How I Turned a Mess Into a Moneymaker
Though his franchising company now boasts 215 salons, David Coba entered the industry rather reluctantly. For decades, his father, Nelson, had owned and operated a hair salon in Aventura, Florida. But rather than working alongside his father, David had started his own business, building custom wood-carved wall units that commanded thousands of dollars each. Only at the urging of his father and his brother, Josh, did he finally join them full-time at the salon.
At the time, in 1995, Nelson Coba was knee-deep into a challenging expansion, and he realized he needed more hands on deck. On a trip to Argentina three years earlier, he had met a woman who owned 50 salons solely devoted to waxing. Inspired by her success, he began offering waxing at his own salon the next year. In order to accommodate the new service, Nelson relocated his business to a 3,000 square-foot facility, three times the space of his previous location. Between the expanded space and the new service, the business had become quite difficult to manage.
Indeed, David says, when he and Josh joined the business, the waxing was a disaster. First of all, the service was unprofitable. The salon's special, which included a full-leg, underarm, and bikini wax, was priced far too low, at $28. "I called it the Going Out of Business special," David says. Associates also often had trouble managing demand: guests would come in every 15 minutes for 45-minute services. And the wax itself proved to be, literally, a mess. By the end of the day, David says, the floor would be sticky with the residue. Initially, David tried to convince his father to discontinue the service, but Nelson remained adamant that it set his business apart from other salons. So it became David’s personal mission to, as he puts it, "fix the wax."
He introduced a membership program, in which frequent customers would pay a yearly fee to received unlimited waxing services, and wrote a script for associates to sell the new packages. He set up a new appointment system to reduce customers' wait times. He researched the optimal climate for working with wax and adjusted the salon's temperature accordingly. To preserve cleanliness, he also installed a cabinet system for associates to dispose of used wax. As a result, the waxing service was transformed from a money loser into the most profitable division of the salon. Nelson's gumption had been validated. "He had seen a vision that I hadn't yet seen," says David.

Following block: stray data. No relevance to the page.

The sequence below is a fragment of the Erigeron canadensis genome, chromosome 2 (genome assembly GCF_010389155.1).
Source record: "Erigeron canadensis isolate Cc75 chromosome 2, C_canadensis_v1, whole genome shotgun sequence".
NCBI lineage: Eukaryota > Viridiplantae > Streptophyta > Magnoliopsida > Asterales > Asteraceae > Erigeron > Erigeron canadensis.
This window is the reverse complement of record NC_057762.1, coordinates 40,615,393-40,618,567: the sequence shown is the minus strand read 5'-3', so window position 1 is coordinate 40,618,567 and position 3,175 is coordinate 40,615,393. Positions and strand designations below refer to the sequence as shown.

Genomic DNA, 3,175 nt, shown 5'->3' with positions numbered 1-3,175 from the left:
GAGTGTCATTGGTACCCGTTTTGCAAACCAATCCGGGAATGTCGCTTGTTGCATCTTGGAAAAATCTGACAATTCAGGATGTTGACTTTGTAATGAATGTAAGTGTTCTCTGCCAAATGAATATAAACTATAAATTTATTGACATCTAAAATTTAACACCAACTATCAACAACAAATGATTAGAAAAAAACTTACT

The turnaround eventually fueled David's ambitions to open additional salon locations. Initially, he and his brother sought to open full-service salons, but because waxing was so profitable, they quickly decided to focus exclusively on that service. David was attracted in particular to how easily the service could be replicated. "Someone can come in and say, 'I want highlights like Jennifer Aniston,' and then they see it and don't like it," he says. "Waxing's not subjective. Either the hair's all gone, or it's not." In January 2004, he and Josh opened the first European Wax Center salon in Fort Lauderdale, Florida. It turned a profit after only its first month of operation. Within three months, they opened another salon in Aventura.
From the beginning, David and Josh knew they eventually wanted to expand nationally, but they weren't sure of the best route to accomplish their goals. Their father suggested franchising. None of them, however, knew anything about the process. After months of research, the brothers decided the model would be a good a fit for the business: it had high profit margins, and they had already developed a series of repeatable systems that could easily be adopted by new associates. Early in 2006, they decided to register European Wax Center as a franchiser, and they brought on their sister, Jessica, to manage the franchise development process. At the end of that year, they completed the registration process. Three months later, in March 2007, they sold their first franchise, which opened in Kendall, Florida.
In their first couple of years of operation, the Cobas awarded only three to four franchises a year. But since then, the company has added franchises at a brisk pace. European Wax Center, unlike some franchisers, does not require its franchisees to open multiple locations, but most franchise owners have gone on to do so anyway, David says. In the next few months, the company plans to introduce a system to identify ideal franchisees based on the profiles of their most successful franchise owners.
David attributes much of the company's success to its approach to leadership development. Few members of European Wax Center's senior staff come from traditional corporate backgrounds. Most of them, in fact, began as guest services associates in the company's first salons. For instance, Christelle Christie, the company's head of guest services, first worked as a receptionist and later trained to become a wax specialist. David eventually tapped her for a position in the company's corporate office. The company's marketing production manager, Sofia Collado, also started out as a guest services associate. After moving to the corporate office, she expressed an interest in marketing. "Today, I watch these young individuals who have been here since they were 21, 22, 23," David says. "It's amazing how much they've grown."
Although his career made an unexpected turn 16 years ago, David is now exceptionally grateful to his father for urging him to change his path. "I loved building, but I wanted to use my head instead of my hands," he says. "He allowed us to dive in 100 percent."
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